It's probable that most Iraqis are glad to see Saddam Hussein gone (but wary that he and his henchmen may return to power). It's also probable that more and more Iraqis are becoming fed up with the American occupation, which should not surprise anyone. In the best of situations, people do not like to see their country occupied by armed troops who don't speak their language, share their religion, or understand their culture. Given the questionable motives behind the American occupation (our history of support for Saddam, the lies upon which the war was started, the importance of oil, and the unilateralism of the entire enterprise), Americans in Iraq are, at best, on short probation. Sure, some of the opposition to the occupation comes from Saddam's hard-core Baathist supporters. But some also comes from Iraqi patriots who simply want American troops out of their country.
We know from the Israeli experience that the new tactics are sure to alienate people, even if they result in capturing or killing Iraqi combatants. According to the Times' Filkins, the American military enclosed the Iraqi town of Abu Hishma (pop. 7000) with barbed wire and imposed a curfew within. To get in and out of their hometown, Iraqis have to pass through checkpoints and show identification cards printed in English. An understandable convenience for the American soldiers who don't speak Arabic; but humiliating for the Iraqis who can't come and go using their native language. Is this any way to build an Iraqi democracy? How long do you think you would tolerate a similar repressive measure?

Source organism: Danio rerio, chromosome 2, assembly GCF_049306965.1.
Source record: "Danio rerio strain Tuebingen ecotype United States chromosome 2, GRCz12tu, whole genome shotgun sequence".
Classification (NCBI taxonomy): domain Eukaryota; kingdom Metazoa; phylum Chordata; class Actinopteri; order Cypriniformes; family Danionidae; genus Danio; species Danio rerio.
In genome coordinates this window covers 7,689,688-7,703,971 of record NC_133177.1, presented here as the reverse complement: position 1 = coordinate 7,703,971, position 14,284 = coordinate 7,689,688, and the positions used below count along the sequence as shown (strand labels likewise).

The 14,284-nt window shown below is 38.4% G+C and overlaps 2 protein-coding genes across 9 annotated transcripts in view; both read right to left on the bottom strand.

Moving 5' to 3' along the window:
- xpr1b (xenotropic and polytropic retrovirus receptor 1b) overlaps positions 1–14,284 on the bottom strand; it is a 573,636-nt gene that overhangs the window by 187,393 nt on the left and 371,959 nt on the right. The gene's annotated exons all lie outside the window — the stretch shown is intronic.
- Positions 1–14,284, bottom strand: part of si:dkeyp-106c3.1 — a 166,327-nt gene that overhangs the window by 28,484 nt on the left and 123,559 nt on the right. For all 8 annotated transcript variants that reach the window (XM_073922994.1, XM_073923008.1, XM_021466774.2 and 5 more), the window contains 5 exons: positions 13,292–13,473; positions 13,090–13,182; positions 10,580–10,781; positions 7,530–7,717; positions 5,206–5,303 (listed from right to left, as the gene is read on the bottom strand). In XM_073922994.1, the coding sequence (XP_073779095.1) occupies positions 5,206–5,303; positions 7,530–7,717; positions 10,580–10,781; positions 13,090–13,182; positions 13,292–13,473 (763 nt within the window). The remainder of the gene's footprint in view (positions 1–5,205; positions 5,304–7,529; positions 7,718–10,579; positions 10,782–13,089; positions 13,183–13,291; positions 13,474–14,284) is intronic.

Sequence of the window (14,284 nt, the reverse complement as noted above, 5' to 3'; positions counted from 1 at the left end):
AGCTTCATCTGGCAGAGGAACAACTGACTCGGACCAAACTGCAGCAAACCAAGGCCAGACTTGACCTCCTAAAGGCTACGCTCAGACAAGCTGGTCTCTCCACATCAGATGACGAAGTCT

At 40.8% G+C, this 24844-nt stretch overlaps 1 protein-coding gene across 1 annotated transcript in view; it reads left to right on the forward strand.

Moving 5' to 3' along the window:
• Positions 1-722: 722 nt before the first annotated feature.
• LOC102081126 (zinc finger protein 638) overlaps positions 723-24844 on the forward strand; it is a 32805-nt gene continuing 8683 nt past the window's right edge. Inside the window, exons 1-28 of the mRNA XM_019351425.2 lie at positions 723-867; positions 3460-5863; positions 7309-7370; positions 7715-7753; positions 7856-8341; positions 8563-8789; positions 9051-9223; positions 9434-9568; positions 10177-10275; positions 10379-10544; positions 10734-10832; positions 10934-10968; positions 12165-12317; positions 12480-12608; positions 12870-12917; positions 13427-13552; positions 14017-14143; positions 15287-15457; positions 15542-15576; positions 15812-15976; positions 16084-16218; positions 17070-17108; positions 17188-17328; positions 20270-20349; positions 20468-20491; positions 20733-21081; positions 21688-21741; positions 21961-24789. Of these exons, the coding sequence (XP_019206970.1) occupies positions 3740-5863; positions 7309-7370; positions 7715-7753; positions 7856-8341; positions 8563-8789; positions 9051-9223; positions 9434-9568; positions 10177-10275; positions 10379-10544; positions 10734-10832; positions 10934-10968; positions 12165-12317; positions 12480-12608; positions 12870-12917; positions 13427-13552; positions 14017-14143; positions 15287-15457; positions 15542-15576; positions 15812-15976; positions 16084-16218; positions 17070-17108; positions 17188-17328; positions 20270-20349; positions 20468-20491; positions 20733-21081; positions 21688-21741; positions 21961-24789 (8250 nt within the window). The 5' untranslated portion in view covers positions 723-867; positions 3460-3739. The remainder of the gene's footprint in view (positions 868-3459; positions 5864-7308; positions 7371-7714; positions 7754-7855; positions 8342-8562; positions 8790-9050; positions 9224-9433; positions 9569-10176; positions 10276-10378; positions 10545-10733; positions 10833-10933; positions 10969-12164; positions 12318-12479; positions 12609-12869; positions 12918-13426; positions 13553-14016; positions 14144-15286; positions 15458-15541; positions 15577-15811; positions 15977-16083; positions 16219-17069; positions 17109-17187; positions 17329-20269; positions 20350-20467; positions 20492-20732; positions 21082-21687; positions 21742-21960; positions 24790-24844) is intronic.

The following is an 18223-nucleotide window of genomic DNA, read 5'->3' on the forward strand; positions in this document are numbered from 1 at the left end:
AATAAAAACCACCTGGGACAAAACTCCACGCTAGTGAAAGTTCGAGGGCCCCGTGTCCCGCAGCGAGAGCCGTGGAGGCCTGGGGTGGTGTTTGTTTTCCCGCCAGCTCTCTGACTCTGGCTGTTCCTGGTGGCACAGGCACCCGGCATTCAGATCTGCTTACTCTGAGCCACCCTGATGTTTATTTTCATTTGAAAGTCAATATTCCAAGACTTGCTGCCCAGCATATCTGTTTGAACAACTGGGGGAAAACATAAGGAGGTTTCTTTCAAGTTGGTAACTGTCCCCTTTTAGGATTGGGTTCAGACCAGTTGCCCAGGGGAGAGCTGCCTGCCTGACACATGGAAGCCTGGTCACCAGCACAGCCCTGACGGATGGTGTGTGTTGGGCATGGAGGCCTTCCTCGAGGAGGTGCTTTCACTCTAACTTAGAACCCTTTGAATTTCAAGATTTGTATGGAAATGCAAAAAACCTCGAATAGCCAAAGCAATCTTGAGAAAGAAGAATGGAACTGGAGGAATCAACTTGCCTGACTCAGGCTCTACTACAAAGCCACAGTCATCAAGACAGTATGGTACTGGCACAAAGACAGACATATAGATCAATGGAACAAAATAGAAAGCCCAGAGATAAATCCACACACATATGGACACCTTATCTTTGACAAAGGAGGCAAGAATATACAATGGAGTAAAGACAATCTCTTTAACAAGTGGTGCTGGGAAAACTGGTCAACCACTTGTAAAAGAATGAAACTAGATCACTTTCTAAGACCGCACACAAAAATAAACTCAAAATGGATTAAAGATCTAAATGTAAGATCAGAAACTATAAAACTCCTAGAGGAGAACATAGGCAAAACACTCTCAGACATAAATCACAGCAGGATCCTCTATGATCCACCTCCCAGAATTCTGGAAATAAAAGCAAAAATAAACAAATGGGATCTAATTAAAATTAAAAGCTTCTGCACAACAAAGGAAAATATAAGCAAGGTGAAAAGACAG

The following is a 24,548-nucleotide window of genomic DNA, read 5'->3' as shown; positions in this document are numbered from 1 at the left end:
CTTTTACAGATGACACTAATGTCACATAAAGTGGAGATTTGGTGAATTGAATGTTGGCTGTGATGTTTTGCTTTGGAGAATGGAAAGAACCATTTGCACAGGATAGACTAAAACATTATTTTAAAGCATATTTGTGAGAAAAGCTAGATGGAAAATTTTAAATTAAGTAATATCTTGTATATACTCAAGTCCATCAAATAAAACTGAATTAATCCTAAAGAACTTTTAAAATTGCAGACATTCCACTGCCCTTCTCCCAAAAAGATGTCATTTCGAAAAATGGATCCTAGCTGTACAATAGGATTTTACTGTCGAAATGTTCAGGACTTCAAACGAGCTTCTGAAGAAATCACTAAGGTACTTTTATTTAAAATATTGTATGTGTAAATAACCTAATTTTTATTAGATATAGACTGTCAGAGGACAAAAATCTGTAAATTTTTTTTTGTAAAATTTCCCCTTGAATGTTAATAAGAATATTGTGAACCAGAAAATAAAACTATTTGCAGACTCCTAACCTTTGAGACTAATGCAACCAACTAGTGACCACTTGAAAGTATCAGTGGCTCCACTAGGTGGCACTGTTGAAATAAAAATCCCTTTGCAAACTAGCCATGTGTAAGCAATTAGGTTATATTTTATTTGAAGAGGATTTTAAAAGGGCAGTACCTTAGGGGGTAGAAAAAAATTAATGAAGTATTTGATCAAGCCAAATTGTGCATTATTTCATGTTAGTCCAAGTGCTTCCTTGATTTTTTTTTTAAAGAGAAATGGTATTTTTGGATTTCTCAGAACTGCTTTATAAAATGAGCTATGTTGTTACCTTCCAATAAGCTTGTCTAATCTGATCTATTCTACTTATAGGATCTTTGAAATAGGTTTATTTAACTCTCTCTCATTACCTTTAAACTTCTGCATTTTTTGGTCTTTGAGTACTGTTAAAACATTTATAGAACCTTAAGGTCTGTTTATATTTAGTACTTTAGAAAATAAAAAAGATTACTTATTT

The Bush administration has put the U.S. military in an untenable situation. The more troops and Humvees we send to Iraq, the more targets there are for irregular soldiers. The tougher our tactics and the more Iraqis we kill, the more we will be hated. American leaders regret the accidental deaths of innocent Iraqis in the shootouts that result from tracking guerrillas. But "collateral damage" to us are family and neighbors to them.
Asymmetrical warfare cannot be won with precision bombing or overwhelming firepower. Like Vietnam, like all guerrilla wars, it's about gaining the political support --winning the hearts and minds-- of the people.
The administration has been assiduous in winning the hearts and minds of Americans for its Iraqi adventure. It frightened the public with descriptions of weapons of mass destruction, portrayed Iraq as an imminent threat to our national security, and described Saddam Hussein as an ally of Al Qaeda -- all lies. The Iraqis measure the facts as they perceive them, and it is neither encouraging nor pretty. We are losing their hearts and minds and, in taking our tactics from Sharon's Israelis, creating a "near catastrophe." Ultimately, the Iraqi mess can only be resolved, and not easily at that, through military withdrawal and a political settlement that involves all the Iraqi factions and has the active backing of the international community.